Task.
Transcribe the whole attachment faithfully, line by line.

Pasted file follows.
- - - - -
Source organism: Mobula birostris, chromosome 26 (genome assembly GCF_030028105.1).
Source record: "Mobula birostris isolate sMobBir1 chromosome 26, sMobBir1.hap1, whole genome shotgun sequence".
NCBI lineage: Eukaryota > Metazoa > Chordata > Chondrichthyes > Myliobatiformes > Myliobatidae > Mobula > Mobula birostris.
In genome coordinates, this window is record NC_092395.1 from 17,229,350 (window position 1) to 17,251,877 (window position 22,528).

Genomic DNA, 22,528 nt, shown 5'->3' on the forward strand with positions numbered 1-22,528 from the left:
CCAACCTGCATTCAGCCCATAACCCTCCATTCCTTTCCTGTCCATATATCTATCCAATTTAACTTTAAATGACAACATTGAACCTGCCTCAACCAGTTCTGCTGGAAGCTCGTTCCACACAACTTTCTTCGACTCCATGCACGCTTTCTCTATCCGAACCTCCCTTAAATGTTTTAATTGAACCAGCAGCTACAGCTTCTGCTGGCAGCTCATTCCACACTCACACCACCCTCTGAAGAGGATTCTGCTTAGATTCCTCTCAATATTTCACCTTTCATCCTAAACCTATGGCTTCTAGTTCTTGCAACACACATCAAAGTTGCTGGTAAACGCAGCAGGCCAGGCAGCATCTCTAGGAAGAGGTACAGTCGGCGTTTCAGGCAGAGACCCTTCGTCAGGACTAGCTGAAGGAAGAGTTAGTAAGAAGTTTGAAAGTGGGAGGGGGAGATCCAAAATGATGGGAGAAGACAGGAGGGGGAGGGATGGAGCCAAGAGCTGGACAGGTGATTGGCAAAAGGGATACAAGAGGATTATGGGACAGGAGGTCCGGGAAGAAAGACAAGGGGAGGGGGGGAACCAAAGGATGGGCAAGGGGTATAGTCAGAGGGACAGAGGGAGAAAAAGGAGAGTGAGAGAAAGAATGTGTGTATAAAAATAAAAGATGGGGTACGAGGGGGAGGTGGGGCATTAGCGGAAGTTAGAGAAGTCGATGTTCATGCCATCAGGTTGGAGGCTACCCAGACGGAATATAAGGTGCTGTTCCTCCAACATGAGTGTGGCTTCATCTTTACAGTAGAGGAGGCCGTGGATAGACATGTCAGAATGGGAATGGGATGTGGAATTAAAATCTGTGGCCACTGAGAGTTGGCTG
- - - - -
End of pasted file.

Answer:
Source organism: Mobula birostris, chromosome 26 (genome assembly GCF_030028105.1).
Source record: "Mobula birostris isolate sMobBir1 chromosome 26, sMobBir1.hap1, whole genome shotgun sequence".
NCBI lineage: Eukaryota > Metazoa > Chordata > Chondrichthyes > Myliobatiformes > Myliobatidae > Mobula > Mobula birostris.
In genome coordinates, this window is record NC_092395.1 from 17,229,350 (window position 1) to 17,251,877 (window position 22,528).

Genomic DNA, 22,528 nt, shown 5'->3' on the forward strand with positions numbered 1-22,528 from the left:
CCAACCTGCATTCAGCCCATAACCCTCCATTCCTTTCCTGTCCATATATCTATCCAATTTAACTTTAAATGACAACATTGAACCTGCCTCAACCAGTTCTGCTGGAAGCTCGTTCCACACAACTTTCTTCGACTCCATGCACGCTTTCTCTATCCGAACCTCCCTTAAATGTTTTAATTGAACCAGCAGCTACAGCTTCTGCTGGCAGCTCATTCCACACTCACACCACCCTCTGAAGAGGATTCTGCTTAGATTCCTCTCAATATTTCACCTTTCATCCTAAACCTATGGCTTCTAGTTCTTGCAACACACATCAAAGTTGCTGGTAAACGCAGCAGGCCAGGCAGCATCTCTAGGAAGAGGTACAGTCGGCGTTTCAGGCAGAGACCCTTCGTCAGGACTAGCTGAAGGAAGAGTTAGTAAGAAGTTTGAAAGTGGGAGGGGGAGATCCAAAATGATGGGAGAAGACAGGAGGGGGAGGGATGGAGCCAAGAGCTGGACAGGTGATTGGCAAAAGGGATACAAGAGGATTATGGGACAGGAGGTCCGGGAAGAAAGACAAGGGGAGGGGGGGAACCAAAGGATGGGCAAGGGGTATAGTCAGAGGGACAGAGGGAGAAAAAGGAGAGTGAGAGAAAGAATGTGTGTATAAAAATAAAAGATGGGGTACGAGGGGGAGGTGGGGCATTAGCGGAAGTTAGAGAAGTCGATGTTCATGCCATCAGGTTGGAGGCTACCCAGACGGAATATAAGGTGCTGTTCCTCCAACATGAGTGTGGCTTCATCTTTACAGTAGAGGAGGCCGTGGATAGACATGTCAGAATGGGAATGGGATGTGGAATTAAAATCTGTGGCCACTGAGAGTTGGCTG